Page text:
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Re: Apache2::AuthCookieDBI, Mason, and protecting against Cross-Site Request Forgery (CSRF)

by tinita (Parson)
on Sep 22, 2012 at 11:25 UTC ( #995088=note: print w/ replies, xml ) Need Help??


in reply to Apache2::AuthCookieDBI, Mason, and protecting against Cross-Site Request Forgery (CSRF)

The principle is always the same: if a http request can be forged by a different website, and the user is authenticated by cookie, you cannot know if the user made the request theirselves. So you have to put an additional parameter into the form (or query string) with which you can check that the user is really authenticated. Something that the attacker website cannot know. So you can simply use the session id and let the backend compare cookie and form parameter; or if you want to avoid putting the session id into the HTML, create an extra token for the user and save it in the database. Additionally you should change the token regularly.
I don't know if any of the frameworks has automated support for this. You need an easy way to put the token parameter into every HTML form, and an easy method to check the token on every form submit, that's all.


Comment on Re: Apache2::AuthCookieDBI, Mason, and protecting against Cross-Site Request Forgery (CSRF)
Re^2: Apache2::AuthCookieDBI, Mason, and protecting against Cross-Site Request Forgery (CSRF)
by Anonymous Monk on Sep 25, 2012 at 20:03 UTC

    "I don't know if any of the frameworks has automated support for this. You need an easy way to put the token parameter into every HTML form, and an easy method to check the token on every form submit, that's all."

    Yes, and that's exactly what I'm seeking wisdom on. I guess I didn't make that clear? My apologies. But thanks for the advice!

      Like I said, it depends on the method you choose, and it's difficult to implement something generic because it depends on that.
      In my framework all requests go through a process of user authentification. Simplified, the user token in the database is checked and updated if it is too old. (I actually have two tokens which overlap.) If you are using Apache::AuthTicket you could add the code to a class that inherits from it.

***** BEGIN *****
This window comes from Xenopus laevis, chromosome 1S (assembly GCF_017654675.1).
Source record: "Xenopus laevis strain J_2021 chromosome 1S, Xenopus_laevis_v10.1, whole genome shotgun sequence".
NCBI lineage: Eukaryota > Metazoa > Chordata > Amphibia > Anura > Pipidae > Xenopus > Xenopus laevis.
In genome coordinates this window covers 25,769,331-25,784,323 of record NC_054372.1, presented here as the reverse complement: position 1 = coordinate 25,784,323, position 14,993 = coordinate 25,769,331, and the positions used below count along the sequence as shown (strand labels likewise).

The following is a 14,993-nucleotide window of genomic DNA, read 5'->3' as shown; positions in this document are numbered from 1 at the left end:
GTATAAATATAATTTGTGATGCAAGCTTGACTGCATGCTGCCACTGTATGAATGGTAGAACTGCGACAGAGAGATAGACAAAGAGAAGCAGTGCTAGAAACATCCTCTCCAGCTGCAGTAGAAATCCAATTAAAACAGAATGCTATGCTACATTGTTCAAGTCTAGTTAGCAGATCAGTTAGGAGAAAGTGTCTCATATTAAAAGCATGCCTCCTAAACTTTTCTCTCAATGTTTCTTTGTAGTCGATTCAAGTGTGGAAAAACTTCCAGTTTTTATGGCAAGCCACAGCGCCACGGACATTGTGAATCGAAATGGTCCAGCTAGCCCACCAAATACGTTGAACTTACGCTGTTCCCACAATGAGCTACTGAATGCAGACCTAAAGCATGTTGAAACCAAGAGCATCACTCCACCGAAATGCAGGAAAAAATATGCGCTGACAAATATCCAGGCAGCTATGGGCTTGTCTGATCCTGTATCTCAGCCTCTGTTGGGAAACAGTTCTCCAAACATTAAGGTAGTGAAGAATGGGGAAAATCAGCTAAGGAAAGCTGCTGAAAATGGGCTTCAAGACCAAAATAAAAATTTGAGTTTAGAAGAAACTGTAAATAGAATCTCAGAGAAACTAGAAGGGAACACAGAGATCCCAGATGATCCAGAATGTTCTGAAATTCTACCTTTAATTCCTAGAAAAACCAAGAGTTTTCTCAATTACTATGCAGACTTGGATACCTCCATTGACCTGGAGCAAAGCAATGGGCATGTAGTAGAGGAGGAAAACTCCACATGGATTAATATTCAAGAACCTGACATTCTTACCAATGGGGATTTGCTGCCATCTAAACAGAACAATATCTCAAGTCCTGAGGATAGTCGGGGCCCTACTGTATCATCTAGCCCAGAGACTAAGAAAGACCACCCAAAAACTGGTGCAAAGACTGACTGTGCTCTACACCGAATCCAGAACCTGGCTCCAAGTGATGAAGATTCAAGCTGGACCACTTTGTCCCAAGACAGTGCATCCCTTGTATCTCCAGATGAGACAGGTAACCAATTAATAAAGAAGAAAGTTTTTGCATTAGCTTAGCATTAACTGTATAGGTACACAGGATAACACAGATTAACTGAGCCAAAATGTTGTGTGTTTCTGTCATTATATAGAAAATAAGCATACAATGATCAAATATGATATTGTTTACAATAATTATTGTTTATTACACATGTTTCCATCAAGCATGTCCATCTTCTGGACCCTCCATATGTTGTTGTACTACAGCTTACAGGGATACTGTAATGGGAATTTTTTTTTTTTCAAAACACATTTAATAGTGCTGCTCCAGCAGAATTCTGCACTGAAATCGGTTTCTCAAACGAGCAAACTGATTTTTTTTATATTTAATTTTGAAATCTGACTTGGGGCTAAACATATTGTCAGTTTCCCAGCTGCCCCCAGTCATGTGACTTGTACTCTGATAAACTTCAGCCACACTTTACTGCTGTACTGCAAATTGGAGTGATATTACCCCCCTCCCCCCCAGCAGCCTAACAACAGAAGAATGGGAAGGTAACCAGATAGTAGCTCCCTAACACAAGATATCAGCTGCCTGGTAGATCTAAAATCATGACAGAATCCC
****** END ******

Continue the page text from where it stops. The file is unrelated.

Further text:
In the template where I have form to be protected I just add the token into a hidden field with
      [%= .user.token.hidden escape=0 %] which gives me the html for the hidden field.
      Wherever a request is made that requires a valid token I simply write:
      $framework->require_token;
      which automatically throws an exception if the token parameter is invalid, which is caught by the framework and a short error message is displayed. Since I have two overlapping tokens this should never happen except somebody has an open form and presses submit after a long time (12 hours for example).

      So for each request/form that needs to be protected there is only one line to be added per template and perl code.
      You can even put the require_token call into the framework code before the actual method is called; do this for every post request. (and in the actual code also check for post; this should be done anyway).
      but I'm not sure if this is a good idea. Then you have to add the token to every post form, even if a valid token is not needed. Or you do it the other way round and explicitly define which requests don't need a check. This way it cannot be forgotten when adding new code.

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